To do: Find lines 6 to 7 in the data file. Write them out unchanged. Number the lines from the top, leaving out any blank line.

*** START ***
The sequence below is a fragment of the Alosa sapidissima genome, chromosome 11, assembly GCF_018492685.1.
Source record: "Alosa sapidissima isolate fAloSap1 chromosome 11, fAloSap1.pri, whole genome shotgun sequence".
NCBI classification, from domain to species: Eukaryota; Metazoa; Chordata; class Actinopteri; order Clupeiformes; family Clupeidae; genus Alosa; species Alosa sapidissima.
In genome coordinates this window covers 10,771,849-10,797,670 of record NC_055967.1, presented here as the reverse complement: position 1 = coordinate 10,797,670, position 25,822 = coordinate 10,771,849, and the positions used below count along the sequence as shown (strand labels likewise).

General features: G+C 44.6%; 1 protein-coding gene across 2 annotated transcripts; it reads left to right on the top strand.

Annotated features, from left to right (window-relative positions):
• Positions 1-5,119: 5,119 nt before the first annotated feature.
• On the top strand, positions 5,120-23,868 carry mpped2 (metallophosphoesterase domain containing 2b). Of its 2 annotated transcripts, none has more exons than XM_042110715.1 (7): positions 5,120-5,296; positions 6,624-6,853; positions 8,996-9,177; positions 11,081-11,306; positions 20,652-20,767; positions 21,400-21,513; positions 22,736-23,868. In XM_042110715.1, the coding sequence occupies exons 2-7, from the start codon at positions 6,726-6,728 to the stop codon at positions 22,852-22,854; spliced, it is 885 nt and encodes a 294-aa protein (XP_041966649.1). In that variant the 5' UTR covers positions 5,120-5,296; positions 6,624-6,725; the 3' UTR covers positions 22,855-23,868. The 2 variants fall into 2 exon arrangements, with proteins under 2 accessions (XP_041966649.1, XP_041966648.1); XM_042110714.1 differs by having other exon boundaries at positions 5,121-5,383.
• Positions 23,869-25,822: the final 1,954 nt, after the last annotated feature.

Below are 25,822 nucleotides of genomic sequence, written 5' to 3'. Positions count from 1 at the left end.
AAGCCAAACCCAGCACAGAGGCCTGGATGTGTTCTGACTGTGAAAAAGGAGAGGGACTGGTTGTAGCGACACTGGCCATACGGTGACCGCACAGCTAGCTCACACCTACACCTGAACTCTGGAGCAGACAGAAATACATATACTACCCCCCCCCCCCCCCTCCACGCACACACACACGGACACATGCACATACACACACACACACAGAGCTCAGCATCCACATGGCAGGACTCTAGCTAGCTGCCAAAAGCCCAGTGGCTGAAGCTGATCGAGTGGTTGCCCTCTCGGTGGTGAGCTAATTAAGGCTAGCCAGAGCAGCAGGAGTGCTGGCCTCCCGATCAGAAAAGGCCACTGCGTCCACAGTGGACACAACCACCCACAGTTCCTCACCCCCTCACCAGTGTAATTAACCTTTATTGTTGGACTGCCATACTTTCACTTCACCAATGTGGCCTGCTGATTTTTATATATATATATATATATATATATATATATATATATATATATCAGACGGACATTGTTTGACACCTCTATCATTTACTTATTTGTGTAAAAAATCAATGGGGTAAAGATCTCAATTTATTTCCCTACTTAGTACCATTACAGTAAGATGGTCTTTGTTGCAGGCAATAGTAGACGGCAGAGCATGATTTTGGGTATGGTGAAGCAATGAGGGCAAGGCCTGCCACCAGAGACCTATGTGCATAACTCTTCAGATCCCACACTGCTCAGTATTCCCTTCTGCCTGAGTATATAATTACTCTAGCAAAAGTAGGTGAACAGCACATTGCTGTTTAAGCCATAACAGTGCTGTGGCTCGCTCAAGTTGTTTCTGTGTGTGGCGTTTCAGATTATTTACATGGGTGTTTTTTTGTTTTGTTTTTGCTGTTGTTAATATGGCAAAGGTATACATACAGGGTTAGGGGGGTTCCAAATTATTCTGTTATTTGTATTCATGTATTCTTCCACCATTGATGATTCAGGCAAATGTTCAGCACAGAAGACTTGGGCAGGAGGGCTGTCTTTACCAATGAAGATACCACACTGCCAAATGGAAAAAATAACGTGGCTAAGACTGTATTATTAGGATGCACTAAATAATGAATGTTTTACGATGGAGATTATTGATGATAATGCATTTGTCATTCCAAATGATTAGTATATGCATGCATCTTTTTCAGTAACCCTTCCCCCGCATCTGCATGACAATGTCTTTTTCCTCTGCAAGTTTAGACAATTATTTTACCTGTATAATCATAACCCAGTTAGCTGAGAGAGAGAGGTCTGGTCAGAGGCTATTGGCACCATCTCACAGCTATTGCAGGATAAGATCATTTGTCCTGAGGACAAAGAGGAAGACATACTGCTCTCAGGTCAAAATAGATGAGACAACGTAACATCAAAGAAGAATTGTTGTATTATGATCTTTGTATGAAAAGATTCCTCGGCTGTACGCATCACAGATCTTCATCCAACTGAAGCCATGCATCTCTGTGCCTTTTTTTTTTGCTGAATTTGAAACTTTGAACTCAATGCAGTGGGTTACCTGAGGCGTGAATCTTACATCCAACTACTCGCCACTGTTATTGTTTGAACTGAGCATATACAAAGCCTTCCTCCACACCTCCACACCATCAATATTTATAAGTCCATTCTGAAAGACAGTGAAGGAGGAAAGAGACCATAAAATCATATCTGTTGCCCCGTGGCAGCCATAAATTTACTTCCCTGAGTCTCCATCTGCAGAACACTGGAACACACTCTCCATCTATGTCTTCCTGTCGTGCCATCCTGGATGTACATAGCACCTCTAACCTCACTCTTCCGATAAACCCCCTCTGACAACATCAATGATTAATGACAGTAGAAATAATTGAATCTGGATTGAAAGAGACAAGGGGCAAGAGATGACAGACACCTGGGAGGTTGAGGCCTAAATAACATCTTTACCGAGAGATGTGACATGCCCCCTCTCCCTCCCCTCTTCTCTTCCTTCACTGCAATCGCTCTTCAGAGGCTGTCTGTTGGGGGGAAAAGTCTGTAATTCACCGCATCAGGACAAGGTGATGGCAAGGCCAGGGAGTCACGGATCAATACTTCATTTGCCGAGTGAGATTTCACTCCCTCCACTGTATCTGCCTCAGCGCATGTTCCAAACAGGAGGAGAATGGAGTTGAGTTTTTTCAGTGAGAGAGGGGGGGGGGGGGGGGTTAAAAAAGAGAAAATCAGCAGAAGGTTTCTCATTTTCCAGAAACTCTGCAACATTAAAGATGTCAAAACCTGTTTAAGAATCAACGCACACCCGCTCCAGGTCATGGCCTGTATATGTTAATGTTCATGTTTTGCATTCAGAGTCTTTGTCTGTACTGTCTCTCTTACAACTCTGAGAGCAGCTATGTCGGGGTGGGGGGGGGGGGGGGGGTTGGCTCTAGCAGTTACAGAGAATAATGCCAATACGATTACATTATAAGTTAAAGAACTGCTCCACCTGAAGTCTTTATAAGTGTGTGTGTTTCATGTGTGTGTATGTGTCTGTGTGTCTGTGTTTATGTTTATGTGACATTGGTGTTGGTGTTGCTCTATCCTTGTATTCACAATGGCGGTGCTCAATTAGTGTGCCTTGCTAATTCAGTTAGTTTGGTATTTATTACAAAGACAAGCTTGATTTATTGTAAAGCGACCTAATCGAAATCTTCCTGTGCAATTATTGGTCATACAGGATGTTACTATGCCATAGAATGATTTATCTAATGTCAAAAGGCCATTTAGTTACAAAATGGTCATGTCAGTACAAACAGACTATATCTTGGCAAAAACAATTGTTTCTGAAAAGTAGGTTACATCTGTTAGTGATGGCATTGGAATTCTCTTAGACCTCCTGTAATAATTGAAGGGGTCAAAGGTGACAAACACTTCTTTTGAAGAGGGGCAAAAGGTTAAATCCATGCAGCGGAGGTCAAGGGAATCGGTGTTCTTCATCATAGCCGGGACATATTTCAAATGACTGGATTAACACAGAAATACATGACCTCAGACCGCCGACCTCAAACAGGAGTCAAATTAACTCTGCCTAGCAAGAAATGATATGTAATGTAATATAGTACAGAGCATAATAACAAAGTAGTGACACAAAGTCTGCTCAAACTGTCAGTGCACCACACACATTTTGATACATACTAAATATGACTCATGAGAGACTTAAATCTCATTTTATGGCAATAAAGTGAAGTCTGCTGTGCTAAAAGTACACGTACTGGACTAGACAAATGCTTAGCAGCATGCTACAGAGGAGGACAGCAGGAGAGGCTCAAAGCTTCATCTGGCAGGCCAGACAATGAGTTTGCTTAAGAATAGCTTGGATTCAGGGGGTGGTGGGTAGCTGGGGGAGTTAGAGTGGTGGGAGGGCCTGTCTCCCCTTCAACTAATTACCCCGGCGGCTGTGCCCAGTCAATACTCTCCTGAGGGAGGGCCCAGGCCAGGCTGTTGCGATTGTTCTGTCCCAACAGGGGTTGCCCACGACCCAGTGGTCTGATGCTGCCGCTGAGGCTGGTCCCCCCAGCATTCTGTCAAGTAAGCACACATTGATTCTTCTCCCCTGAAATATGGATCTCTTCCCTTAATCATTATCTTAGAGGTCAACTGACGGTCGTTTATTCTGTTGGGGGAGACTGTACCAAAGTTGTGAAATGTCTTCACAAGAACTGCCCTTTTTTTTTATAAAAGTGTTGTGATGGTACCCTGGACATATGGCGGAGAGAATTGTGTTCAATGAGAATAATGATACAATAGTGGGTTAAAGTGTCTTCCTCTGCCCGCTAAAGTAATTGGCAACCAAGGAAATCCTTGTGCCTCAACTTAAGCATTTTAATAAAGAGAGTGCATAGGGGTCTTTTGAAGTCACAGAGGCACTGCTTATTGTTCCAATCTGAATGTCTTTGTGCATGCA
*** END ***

Annotated features, from left to right (window-relative positions):
• Positions 1-5,119: 5,119 nt before the first annotated feature.